Humanae Vitae is online at the Vatican site, and the text highlighted below is © Copyright – Libreria Editrice Vaticana.
Pope Paul acknowledged that leaders in government do have difficulties in addressing the common good. I suspect that approach is even more difficult today with the rise of multinational interests, and the way large-scale business and corporate culture has expanded influence in governments around the world. Saint John XXIII is cited …
We are fully aware of the difficulties confronting the public authorities in this matter, especially in the developing countries. In fact, We had in mind the justifiable anxieties which weigh upon them when We published Our encyclical letter Populorum Progressio. But now We join Our voice to that of Our predecessor John XXIII of venerable memory, and We make Our own his words: “No statement of the problem and no solution to it is acceptable which does violence to essential (human) dignity; those who propose such solutions base them on an utterly materialistic conception of (people themselves) and (their lives). The only possible solution to this question is one which envisages the social and economic progress both of individuals and of the whole of human society, and which respects and promotes true human values.” (Mater et Magistra: AAS 53 (1961), 447 [TPS VII, 331].)
Don’t blame God when leaders screw up:
No one can, without being grossly unfair, make divine Providence responsible for what clearly seems to be the result of misguided governmental policies, of an insufficient sense of social justice, of a selfish accumulation of material goods, and finally of a culpable failure to undertake those initiatives and responsibilities which would raise the standard of living of peoples and their children. (See Populorum progressio 48-55) If only all governments which were able would do what some are already doing so nobly, and bestir themselves to renew their efforts and their undertakings! There must be no relaxation in the programs of mutual aid between all the branches of the great human family. Here We believe an almost limitless field lies open for the activities of the great international institutions.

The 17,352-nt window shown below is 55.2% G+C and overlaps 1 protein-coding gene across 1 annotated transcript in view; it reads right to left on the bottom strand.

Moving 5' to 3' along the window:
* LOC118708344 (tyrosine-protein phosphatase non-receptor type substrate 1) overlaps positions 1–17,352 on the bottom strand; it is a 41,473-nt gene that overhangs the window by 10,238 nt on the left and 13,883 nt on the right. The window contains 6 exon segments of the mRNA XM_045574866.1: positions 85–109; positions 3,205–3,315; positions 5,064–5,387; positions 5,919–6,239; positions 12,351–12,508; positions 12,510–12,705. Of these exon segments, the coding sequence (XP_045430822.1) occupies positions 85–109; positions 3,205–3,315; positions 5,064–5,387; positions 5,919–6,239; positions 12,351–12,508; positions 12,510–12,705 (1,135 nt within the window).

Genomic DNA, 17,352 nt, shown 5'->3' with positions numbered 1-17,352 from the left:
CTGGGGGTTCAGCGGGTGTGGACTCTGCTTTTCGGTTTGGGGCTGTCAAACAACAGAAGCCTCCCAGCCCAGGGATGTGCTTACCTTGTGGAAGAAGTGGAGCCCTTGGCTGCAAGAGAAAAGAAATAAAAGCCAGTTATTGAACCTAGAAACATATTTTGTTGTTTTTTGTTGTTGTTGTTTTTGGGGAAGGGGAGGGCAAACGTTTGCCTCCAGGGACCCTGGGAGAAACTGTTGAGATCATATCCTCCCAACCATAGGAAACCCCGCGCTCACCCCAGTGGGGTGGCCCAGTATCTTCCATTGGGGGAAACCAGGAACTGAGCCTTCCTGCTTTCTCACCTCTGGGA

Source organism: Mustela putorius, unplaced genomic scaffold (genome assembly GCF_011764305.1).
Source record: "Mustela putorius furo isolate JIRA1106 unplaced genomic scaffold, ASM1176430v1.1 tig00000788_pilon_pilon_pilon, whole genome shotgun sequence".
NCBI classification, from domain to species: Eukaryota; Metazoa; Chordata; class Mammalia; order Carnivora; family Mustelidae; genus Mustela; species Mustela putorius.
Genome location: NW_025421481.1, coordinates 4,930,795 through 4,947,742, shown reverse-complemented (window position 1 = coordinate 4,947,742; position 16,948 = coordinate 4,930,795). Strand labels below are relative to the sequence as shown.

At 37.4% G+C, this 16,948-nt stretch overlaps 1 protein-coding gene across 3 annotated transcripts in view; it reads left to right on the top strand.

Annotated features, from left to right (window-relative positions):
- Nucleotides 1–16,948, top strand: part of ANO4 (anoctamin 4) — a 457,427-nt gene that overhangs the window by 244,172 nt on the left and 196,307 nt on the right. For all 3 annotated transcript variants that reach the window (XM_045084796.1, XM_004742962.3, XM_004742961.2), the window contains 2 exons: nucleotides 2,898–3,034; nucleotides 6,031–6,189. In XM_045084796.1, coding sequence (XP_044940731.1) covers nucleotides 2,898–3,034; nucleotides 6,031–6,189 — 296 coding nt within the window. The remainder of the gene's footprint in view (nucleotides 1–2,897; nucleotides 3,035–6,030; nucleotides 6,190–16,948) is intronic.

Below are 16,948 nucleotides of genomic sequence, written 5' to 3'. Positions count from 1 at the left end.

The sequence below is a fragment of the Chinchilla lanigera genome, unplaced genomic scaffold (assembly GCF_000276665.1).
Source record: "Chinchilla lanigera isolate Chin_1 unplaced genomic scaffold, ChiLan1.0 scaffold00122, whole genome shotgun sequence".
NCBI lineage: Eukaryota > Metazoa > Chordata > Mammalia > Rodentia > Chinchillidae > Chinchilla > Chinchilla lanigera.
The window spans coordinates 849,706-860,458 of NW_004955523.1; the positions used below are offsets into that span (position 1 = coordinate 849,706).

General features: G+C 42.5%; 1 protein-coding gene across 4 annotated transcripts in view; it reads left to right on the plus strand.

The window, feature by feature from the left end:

Unfortunately, that limitless field is today more concerned with the enrichment of the oligarchs and not the common good. But that is perhaps a topic for another pope and another post. Suffice it to say that many secular policies associated with people who more or less proudly wear a pro-life mantle do not really support what Pope Paul discusses here.